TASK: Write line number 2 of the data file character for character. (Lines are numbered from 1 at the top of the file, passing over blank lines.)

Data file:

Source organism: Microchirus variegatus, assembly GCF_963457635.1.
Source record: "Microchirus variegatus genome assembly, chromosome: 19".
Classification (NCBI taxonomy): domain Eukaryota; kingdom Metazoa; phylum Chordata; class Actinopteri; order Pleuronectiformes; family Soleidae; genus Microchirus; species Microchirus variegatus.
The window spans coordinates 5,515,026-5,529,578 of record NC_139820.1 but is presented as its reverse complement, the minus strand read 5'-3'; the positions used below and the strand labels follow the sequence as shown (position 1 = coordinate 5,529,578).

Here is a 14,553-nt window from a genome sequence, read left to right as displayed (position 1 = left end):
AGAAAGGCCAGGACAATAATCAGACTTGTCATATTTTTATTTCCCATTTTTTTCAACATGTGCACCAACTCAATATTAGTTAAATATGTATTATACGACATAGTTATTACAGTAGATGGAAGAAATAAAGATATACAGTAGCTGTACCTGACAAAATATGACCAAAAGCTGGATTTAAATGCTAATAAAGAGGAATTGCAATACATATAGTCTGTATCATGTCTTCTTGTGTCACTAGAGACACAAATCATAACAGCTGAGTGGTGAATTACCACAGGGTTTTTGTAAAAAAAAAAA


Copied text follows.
Source record: "Microchirus variegatus genome assembly, chromosome: 19".